If your office is a super quiet space where everyone comes to work, plugs in their earbuds to do their work, doesn't talk with their colleagues at all, and leaves work to get some rest before repeating the same routine the next day, your office probably isn't very fun.
Of course, people go to work to, well, work. But that doesn't mean that you can't enjoy yourself. After all, we spend the bulk of our lives working, and it'd be a lot better if you had some fun doing it.
You can make your office more fun by hosting workplace team-building activities during off hours, on lunch hours or after work during happy hours. There are tons of team-building activities and office games from which to choose.
While there are countless options for team-building activities, here are 25 office games to get you started.
Give an object to one person in the group and, one at a time, everyone has to stand up and demonstrate a use for that object without speaking. Meanwhile, the team has to guess what the player is demonstrating. The exercise is to inspire creativity and innovation.
Teams have to solve a problem using only four or more different objects. They might be stranded on a deserted island or are trying to save the planet from burning up. The ice breaker is to inspire creativity in problem-solving.
Two partners, A and B, share something negative that have happened in their lives — this might be a personal or work-related memory. Then, they reshare their same stories but only by discussing the positives, and they help each other explore the silver lining. This exercise helps teams discover how to reframe negative situations together.
Teams head off together to accomplish a list of goofy tasks, each of which will earn them a certain number of points. These tasks might include taking a selfie with a stranger or doing parkour, and they all have to be completed by the deadline. Whoever wins the most points wins the scavenger hunt. This game can bring people from different departments and teams together by pairing them with each other to get the job done.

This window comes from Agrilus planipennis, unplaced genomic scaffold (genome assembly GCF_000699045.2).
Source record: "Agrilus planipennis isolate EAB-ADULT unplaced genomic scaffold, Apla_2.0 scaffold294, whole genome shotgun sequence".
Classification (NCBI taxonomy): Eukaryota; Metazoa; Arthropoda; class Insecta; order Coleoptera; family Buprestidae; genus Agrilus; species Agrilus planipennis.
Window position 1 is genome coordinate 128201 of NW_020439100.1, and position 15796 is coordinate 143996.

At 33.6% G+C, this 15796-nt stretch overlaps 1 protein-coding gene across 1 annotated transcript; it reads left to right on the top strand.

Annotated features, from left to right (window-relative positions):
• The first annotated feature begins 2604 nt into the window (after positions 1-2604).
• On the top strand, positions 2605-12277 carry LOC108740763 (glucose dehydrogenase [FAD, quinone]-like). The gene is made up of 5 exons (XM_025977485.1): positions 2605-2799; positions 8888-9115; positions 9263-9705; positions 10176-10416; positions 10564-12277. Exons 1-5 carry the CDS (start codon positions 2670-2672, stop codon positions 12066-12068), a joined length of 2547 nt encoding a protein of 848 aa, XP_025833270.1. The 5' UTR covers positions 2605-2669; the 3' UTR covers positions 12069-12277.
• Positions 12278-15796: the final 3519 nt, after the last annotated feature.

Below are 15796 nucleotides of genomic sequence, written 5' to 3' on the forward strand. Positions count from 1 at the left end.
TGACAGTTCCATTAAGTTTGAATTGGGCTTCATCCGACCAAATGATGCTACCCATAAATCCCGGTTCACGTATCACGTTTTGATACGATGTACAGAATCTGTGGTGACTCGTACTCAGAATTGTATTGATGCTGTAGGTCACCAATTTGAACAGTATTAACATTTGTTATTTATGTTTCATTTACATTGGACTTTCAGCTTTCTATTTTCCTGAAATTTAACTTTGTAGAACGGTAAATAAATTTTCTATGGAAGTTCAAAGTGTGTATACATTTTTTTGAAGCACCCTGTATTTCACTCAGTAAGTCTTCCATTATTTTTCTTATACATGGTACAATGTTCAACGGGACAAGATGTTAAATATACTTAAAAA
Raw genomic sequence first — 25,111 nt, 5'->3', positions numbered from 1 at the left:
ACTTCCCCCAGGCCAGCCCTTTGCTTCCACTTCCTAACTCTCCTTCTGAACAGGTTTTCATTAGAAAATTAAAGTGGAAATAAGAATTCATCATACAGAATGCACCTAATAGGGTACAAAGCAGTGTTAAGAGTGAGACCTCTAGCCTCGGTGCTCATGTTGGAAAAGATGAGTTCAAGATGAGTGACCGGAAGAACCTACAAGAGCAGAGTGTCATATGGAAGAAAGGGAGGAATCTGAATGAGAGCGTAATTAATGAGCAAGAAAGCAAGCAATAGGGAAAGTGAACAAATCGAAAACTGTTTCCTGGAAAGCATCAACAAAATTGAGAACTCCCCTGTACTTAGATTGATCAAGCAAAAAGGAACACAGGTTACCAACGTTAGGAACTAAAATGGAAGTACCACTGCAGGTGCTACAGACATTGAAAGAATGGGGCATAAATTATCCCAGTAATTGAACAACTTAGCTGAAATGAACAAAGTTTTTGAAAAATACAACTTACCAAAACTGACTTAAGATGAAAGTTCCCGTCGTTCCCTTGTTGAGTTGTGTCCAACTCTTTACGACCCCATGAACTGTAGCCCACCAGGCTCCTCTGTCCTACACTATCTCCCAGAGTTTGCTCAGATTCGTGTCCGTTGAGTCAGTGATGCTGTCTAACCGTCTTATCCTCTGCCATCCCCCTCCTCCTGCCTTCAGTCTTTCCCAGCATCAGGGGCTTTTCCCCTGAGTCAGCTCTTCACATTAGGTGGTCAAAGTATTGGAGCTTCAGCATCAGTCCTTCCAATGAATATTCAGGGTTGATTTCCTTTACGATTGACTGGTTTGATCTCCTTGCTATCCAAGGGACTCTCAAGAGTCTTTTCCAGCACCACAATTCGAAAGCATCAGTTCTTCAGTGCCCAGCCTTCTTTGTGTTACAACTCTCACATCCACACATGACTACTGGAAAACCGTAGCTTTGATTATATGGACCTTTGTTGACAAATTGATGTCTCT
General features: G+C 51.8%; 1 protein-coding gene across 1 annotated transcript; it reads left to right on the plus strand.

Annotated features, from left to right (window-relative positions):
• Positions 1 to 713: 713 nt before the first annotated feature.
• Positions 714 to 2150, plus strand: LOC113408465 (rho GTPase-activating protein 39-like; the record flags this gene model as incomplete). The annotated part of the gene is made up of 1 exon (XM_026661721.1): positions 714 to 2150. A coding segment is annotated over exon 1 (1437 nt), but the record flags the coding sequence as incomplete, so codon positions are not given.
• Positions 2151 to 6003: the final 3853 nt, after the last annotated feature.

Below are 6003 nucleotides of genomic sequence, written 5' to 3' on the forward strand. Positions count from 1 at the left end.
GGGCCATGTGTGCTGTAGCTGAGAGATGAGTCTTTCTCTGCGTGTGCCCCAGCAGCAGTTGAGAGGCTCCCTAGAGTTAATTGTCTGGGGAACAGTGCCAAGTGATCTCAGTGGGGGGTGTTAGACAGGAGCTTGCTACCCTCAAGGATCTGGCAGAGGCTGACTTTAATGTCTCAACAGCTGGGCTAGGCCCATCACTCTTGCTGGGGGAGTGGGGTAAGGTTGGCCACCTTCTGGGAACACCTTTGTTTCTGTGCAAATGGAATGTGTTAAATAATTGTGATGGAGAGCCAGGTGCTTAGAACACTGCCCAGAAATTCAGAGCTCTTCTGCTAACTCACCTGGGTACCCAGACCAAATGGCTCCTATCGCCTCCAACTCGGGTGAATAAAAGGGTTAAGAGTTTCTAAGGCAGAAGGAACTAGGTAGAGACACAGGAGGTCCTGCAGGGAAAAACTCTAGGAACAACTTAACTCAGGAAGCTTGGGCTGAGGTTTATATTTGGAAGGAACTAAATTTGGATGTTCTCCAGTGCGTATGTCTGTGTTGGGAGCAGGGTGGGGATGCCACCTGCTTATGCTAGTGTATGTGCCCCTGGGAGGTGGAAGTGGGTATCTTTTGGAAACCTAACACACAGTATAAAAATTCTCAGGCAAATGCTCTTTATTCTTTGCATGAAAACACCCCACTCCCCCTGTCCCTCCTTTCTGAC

Groups are given different jigsaw puzzles, each of which has had pieces of other puzzles mixed in at random. Members of each group have to strategize and barter with other teams to get back their missing puzzle pieces first and then complete the puzzle.
You set a hypothetical situation, like you're all on a boat and that boat becomes stranded in a body of water. Perhaps it catches fire and you all have to abandon the boat. The team has to create and prioritize a list f items they'd grab from the boat and agree, together, on the top 10 items.
Before a team meeting, have each individual member walk around and discuss what they hope to contribute to the meeting with as many others as possible. Then they'll all walk into the meeting with intent and hopefully accomplish their missions. This intends to improve meeting productivity.
Create a hypothetical electric fence (with a rope or shoe string, perhaps even two chairs) and ask teams to cross over it without touching the fence. This will bring teams together to solve a problem with each other.
Divide into two teams and have each build a bridge out of the materials provided. The goal is for the two bridges to have similar or identitcal designs so they can both fit together when each team is done, but it's challenging because the teams cannot see each other at work. They're only allowed to communicate verbally (perhaps via Slack).
Everyone stands in a circle facing each other, shoulder to shoulder. They each put their right hands out and grab a random hand of someone across from them. Then they put their left hands out and grab another random hand. Then they all need to work together to untangle their arms from the human knot without releasing their hands.
Two people sit back to back. One of them has a drawing that they have to describe to the other person, who is equipped with a pen and paper. That person with a pen and paper has to draw what they think the picture is based on the verbal description they're given. This exercise promotes effective communication.
Create a list of names, which can be celebrities or even types of professions such as actor or doctor. Write these down on Post-It notes and place them on people's foreheads without showing them their name. Then have everyone speak with each other for a set number of minutes asking yes or no questions until they're able to correctly guess the name on their own forehead. This game helps teammates interact with others who they might not get to talk to much throughout the day.